If you walk into the Wolseley, say, it’s got the most amazing, magic atmosphere that makes people want to go back – which is actually probably more important in a restaurant than the actual quality of the food or the service.
If it’s really fun people will forgive quite a lot.
HD: Do you have a favourite London restaurant (apart from your own)?
SH: I have a slew of London restaurants that I like. St John is my favourite and the River Cafe. They’re both ingredients-led simple cooking, relatively relaxed in terms of formality - and they’re very foodie focused.
HD: What’s the best and worst thing about working with your brother?
SH: The best thing is that you come from the same stable; we have very similar idea of what we like, so that is incredibly helpful to have that joint understanding. I suppose you could say the downside is that there isn’t that fresh blood or creativity that there might be if you working with someone who wasn’t your brother.
HD: Des Gunewardera, chairman of D&D restaurants said this week he’s seeing an improvement in number of people eating out? Are you finding the same for your restaurants?
SH: It’s difficult to measure these things. Barrafina has never seen a downturn. With Fino the reopening figures are pretty good, so because it’s had a launch and reviews recently it’s hard to separate that out of the market trend. Quo Vadis has only been open for 11 months, so it’s got no history. My inkling is, when we look at future bookings, that there might be a cause for optimism with things getting slightly better.
HD: So is it still just as hard to get a table at Quo Vadis?
SH: It’s not as difficult now, which is really a good thing. We don’t want to have a restaurant that you can’t get into. If you book ages in advance, you have very high expectations which are tough to fulfil. So it’s much better to have someone think they’d like to come to Quo Vadis today and they just ring up and book and come and have a nice time. You could get in now for tonight (Hot Dinners spoke to Sam at 11 on a Friday morning), but we will be full by the time we get to 8-o’clock. The difference is that when it’s really good you’re full on Monday night and you’re full on Monday lunch and at 6 and 10. In this sort of climate, there’s much more openings at those times than there used to be.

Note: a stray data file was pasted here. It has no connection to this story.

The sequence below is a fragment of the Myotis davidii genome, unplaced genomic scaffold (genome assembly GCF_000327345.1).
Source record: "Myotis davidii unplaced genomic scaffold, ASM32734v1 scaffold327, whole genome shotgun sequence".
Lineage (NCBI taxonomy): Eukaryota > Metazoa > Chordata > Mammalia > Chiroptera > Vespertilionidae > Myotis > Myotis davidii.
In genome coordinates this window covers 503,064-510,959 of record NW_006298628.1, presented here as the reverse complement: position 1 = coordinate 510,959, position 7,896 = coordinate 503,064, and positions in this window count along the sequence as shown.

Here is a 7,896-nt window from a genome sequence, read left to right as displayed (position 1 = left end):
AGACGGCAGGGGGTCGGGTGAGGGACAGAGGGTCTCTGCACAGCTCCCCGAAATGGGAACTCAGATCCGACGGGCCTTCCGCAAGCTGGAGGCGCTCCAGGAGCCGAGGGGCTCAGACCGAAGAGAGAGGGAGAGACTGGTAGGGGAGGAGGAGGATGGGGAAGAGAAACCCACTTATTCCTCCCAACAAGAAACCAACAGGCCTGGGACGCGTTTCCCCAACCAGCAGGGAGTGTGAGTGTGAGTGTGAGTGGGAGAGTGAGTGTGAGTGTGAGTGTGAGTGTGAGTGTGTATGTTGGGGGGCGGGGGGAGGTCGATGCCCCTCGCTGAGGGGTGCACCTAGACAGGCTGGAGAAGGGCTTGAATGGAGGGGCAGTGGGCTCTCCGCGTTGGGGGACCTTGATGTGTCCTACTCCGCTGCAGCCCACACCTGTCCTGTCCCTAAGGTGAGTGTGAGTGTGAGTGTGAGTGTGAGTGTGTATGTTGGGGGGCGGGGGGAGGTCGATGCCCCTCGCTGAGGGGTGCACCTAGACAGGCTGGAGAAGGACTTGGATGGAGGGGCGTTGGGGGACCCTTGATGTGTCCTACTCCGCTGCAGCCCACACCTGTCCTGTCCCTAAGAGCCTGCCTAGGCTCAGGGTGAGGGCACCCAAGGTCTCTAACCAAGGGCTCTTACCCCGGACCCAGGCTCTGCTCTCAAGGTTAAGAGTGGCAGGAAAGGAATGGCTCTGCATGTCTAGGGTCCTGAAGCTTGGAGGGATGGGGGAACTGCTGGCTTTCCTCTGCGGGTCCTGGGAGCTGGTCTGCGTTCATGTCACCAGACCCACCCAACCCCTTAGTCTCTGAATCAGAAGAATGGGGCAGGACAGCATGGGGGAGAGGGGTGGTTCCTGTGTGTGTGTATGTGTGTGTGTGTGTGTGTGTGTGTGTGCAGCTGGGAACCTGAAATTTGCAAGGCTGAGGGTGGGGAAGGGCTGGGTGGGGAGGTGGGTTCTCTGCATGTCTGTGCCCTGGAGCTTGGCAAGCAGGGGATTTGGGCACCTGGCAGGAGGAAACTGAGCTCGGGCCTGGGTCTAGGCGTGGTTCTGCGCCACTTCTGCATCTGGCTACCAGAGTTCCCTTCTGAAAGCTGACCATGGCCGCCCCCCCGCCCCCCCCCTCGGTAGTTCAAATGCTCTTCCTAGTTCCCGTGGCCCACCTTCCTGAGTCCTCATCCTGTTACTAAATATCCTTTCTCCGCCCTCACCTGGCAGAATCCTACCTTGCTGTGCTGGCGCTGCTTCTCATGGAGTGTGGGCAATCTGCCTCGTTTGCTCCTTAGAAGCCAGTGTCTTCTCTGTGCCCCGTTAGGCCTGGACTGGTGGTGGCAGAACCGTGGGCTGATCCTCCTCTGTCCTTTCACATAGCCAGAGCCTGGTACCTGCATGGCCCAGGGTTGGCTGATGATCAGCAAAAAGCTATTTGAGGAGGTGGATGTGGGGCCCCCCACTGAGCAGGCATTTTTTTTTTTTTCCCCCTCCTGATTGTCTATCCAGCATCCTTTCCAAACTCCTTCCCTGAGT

HD: You opened Fino in 2003, Barrafina in 2007 and reopened Quo Vadis in 2008 – what’s next for the Hart brothers?
SH: We’ve three restaurants - small, medium and large - and that keeps us pretty busy. We don’t really have the inclination for more openings at the moment. We like to be hands-on. What we find is that with three restaurants of this sort of nature and scale, we’ve got a pretty busy and fulfilled life.
HD: Is the current economic climate putting you off at all?
SH: If I had the money and the time it would be a great time to open restaurants. It takes a year from conception to opening day and for the first time since I’ve been in London there’s amazing property opportunities around for people with cash and good ideas. There’s more opportunity now than I’ve ever seen. If you started planning a restaurant now, you’d be opening this time next year, so it would be absolutely perfect. We’ve got enough on our plate. Trying to borrow the money would be difficult – but if you can get finance privately, then it’s a great time.